The Unforgiven takes place in Texas cattle country, far away from Wichita, which, in the constricted geographical context of the movie, is practically the only other place. Wichita is where the cattle are driven. In between drives, the families of the spacious panhandle create their own rustic Peyton Place to pass the while. The Rawlins, Zacharys, and whoever else court, marry, and extend their families. But one thing they never do is mingle with the Kiowas. Enter Rachel Zachary (Audrey Hepburn), the elfin daughter of Matilda (Lillian Gish) and sister of Ben (Burt Lancaster), Andy, and Cash (Audie Murphy) Zachary. If these are not enough Zacharys, there is yet another, William, whose tombstone is seen now and again in passing.
Abe Kelsey, a gaunt gargoyle on horseback with a saber and whiskey jug, occasionally singing Glory Glory Hallelujah, is someone who knows how to wreck someone else’s day if not life. Now, it should be said that the Zacharys are not dukes and earls. Nevertheless, the assertion by Kelsey to Rachel that she is not a Zachary is enough to set in motion a Shakespearean spiral into the infernal pit. Most reviews make mention of the fact that Alan Le May (1899-1964) wrote both The Unforgiven and The Searchers, novels made into movies. There can be no doubt that the overarching themes are exactly the same and can be distilled further into a single thread: intolerance.
The rumormill spreads the word. Soon Lost Bird learns of his sister’s existence and attempts to exchange horses for her. No deal. Charlie Rawlins asks for her hand. She accepts. Ben approves. But he is killed by an arrow. Then Kelsey, whom the Rawlins suspect, tells how long ago his son was captured by Kiowas. According to Kelsey, the Zacharys would not give up their foundling, a Kiowa girl, in a fair swap. No trade for the life of Kelsey’s son, a white. At this point, no character in the movie can stand it. Kelsey hangs. Rachel has to endure an “examination” to determine if she really is an Indian. Then Andy goes on a binge after Ben refuses to just get rid of the young woman who cannot ever hope to measure up to being sister, daughter, and bride within an acceptable, white household.
The fifties was certainly a decade during which race became a heated subject. Without having read Le May it is hard to know what his more personal concerns were. But in the domain of American-Native American relations, the idea repeatedly surfaces in these two films that there must be strict segregation with no exceptions. Ethan Edwards (John Wayne) in The Searchers might want to rescue his neice or, failing, take her life. He cannot abide her abduction. This little girl was not meant, in Edwards’ mind, to live a full life as a hostage (if that is his objection). It simply cannot be. Lost Bird, too, cannot put up with his sister’s existence among non-Indians — even though she is content to pass for white among whites. He risks life and limb in a brave attempt to return her to tribal life. Her reply puts the final touch on the whole altercation.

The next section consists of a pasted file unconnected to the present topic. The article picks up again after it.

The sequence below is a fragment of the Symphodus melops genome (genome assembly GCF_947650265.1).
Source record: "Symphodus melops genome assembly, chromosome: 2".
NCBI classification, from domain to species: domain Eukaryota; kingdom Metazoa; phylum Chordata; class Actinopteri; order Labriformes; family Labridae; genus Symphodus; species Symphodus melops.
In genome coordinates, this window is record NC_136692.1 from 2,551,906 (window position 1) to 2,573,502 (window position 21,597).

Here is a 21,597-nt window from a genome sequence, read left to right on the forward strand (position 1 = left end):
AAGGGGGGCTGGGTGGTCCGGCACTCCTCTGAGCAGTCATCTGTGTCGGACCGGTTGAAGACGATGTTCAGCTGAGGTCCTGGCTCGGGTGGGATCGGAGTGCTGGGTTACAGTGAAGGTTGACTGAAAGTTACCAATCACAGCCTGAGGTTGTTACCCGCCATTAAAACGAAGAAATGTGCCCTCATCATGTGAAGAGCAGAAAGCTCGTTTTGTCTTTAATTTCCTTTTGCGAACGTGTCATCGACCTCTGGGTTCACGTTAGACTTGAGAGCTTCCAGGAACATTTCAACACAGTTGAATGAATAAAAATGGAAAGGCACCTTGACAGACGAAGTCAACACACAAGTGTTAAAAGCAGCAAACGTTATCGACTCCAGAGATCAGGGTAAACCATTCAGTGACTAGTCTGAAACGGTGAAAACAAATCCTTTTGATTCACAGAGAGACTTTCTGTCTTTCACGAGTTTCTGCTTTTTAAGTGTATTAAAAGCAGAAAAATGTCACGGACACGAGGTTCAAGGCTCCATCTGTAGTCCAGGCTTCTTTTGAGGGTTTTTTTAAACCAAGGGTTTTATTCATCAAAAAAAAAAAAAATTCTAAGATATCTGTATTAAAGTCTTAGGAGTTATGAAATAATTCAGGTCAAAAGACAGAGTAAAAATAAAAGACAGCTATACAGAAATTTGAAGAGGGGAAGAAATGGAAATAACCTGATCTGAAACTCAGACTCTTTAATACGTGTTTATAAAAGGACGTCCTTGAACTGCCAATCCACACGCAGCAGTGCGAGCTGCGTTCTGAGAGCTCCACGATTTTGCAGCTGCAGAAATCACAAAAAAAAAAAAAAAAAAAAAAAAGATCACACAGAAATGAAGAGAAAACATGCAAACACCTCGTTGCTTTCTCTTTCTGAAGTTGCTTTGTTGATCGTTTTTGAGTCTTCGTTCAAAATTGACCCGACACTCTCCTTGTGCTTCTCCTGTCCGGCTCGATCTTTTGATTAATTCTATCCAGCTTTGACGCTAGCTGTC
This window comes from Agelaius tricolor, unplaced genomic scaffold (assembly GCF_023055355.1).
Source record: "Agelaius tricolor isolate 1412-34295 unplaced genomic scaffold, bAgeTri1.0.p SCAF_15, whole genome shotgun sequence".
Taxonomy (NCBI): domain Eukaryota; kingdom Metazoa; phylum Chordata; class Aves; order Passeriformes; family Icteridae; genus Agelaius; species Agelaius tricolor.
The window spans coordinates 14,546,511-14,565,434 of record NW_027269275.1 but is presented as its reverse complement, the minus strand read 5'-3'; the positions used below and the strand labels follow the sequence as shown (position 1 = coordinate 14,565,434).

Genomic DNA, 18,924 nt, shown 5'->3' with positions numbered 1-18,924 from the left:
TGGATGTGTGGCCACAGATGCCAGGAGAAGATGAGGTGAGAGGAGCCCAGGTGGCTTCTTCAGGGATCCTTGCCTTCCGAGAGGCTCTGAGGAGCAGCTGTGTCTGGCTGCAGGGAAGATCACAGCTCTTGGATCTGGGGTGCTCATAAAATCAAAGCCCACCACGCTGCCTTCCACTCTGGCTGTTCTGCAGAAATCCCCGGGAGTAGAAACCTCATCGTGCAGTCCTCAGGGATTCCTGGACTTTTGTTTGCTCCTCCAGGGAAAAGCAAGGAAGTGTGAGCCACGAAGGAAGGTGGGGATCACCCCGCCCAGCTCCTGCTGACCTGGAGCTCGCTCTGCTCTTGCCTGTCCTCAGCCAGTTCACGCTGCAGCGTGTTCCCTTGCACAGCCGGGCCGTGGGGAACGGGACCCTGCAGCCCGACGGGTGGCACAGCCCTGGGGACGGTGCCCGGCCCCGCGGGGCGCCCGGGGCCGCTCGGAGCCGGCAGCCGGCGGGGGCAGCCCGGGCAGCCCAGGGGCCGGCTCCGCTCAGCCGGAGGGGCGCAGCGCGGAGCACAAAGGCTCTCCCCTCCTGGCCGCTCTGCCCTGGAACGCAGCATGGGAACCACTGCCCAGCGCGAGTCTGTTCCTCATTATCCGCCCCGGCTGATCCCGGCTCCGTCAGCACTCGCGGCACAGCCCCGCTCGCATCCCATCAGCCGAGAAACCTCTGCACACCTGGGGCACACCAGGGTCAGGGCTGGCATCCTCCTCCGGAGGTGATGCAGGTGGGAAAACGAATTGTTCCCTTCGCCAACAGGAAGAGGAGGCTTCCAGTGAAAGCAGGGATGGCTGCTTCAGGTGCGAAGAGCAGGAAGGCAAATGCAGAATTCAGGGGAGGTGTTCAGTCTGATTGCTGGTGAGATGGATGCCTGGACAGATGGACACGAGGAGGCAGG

Le May’s novels are aptly named. The Searchers truly seek over a long period of time, looking painstakingly for both Debbie (Natalie Wood) and a resolution to an unbearable circumstance. Likewise, The Unforgiven remain just that. The unwritten laws of unmixed color cannot be violated. Anyone who thinks he or she knows better is subject to merciless ostracization. The personage of Zeb Rawlins (Charles Bickford) is the very embodiment in human form and content of a pig-headed, thick-skinned culture that fights tooth and nail not to be superceded. The Searchers is universally accepted as a masterpiece of classical American cinema. But The Unforgiven commands respect, too.
The latter is as star-studded as the former, and it is certainly a treat to see Lillian Gish, one of D.W. Griffith’s favorite actresses. But the substance of which the film consists, racial purity, is not a source of entertainment. Today’s audiences might consider itself enlightened, but the Klan and other likeminded associations are certain that as once it was so it shall be. Genealogy, for instance, longtime pastime of the Klan, is more popular than baseball. That a subject so disruptive can be introduced into a medium tending toward the lighter side and be fashioned into a gripping drama speaks well for the seventh art. Layers of composition, moreover, are involved. The movie can be looked at as a deft western or a kind of document on how intrinsic racism is in a country famous for the melting pot.